print(f"mode = {mode!e}, state = {state[mode].name!e})

And the larger picture:

   # lines of code
   # if an error occurs here, mode is undef
   mode = ...
   # more lines of code
   state[mode] = ...
   # even more lines of code
except Exception:
   # compared to the standard, this print won't make a problem,
   # in the worst case the information will be of little use
   print(f"DEBUG: {mode!e}, state = {state[mode].name!e}")
1 Like

Because it is in a wrong category perhaps?

For what it’s worth, my weird little class at the top will do what you want without making a change to the language or, for the most part, your code.

I do think you’re underestimating how large of a change this would be to the language. Right now, the !s and !r are operations that apply to the result of an expression; they don’t wrap the expression execution, which would be needed to suppress an exception. I don’t know how invasive your proposed change would end up being, but I also strongly suspect that one argument against it would be that as a single character there’s no way to know if somebody wants <N/A>, the exception repr, or any other fallback value.

Assuming your most recent example is in fact what you’re doing, I think this is a use for logging:

logger = logging.getLogger("mytool")

# lines of code
# if an error occurs here, mode is undef
mode = ...
# more lines of code
state[mode] = ...
# even more lines of code

There is the Logging cookbook that you could consult for improving the formatting.

I do use this way of logging too. It is enabled during development and afterward is the log level increased to silence this kind logs. But in addition to that I need the debug data if there are problems in production. I have a lots of functions communicating with external hardware devices. This is not a nice world where everyhing is precisely specified and extensively documented. It happened several times that a code working fine for years suddenly receives input data that was not expected or seemed impossible.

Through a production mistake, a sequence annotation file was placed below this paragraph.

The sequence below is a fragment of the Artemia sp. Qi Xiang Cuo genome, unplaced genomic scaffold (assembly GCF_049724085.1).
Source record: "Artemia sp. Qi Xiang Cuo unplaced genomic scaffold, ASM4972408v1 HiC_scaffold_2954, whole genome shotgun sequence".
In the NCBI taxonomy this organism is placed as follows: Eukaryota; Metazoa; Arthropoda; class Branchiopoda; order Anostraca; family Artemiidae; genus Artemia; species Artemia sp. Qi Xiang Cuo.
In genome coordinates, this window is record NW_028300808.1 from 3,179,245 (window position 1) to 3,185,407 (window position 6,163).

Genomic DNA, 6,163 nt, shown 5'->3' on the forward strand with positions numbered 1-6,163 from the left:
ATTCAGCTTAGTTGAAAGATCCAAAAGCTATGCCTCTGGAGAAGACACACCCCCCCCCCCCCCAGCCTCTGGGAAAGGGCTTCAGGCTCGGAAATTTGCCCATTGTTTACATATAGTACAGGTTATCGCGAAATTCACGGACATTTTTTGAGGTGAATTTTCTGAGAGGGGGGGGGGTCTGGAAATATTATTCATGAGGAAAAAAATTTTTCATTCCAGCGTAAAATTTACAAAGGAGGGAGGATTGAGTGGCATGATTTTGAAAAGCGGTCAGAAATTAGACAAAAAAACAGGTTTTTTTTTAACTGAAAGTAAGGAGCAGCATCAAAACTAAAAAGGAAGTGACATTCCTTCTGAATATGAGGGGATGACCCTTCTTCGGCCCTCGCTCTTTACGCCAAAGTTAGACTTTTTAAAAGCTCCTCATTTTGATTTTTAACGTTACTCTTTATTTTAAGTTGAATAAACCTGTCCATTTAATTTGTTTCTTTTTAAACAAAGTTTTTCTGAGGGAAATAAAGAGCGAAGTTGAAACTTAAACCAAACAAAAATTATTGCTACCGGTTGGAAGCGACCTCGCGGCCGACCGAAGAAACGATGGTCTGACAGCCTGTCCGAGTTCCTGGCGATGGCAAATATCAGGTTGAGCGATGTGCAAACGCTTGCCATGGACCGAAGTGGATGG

In such cases I would prefer logging only in the case of an error, i.e. in an error handler. Reason 1: not to waste gigabytes for unneeded logs. Reason 2: the error report with the details can be easily sent by email.

That’s a good reason to log aggressively. Everything that’s happening, write it down. Pretend that your program is part of the Apollo flight system and make sure that, even if the spacecraft doesn’t make it to the end of the mission, you can fully recreate what happened, just from the logs. (Okay, that might be a BIT excessive for most use-cases, but you get the idea.)

I have a LOT of debug logging in production code. Yes, I debug in production, because as you say, sometimes it works fine for years and only then has a problem - no matter how much you test, you can’t cope with everything. (Plus, I’m often dealing with other people’s APIs, and there are undocumented quirks to them.) Log EVERYTHING. Don’t hide something behind “<N/A>” when something goes wrong. Log the repr of the object, or if that isn’t useful, some attributes off it.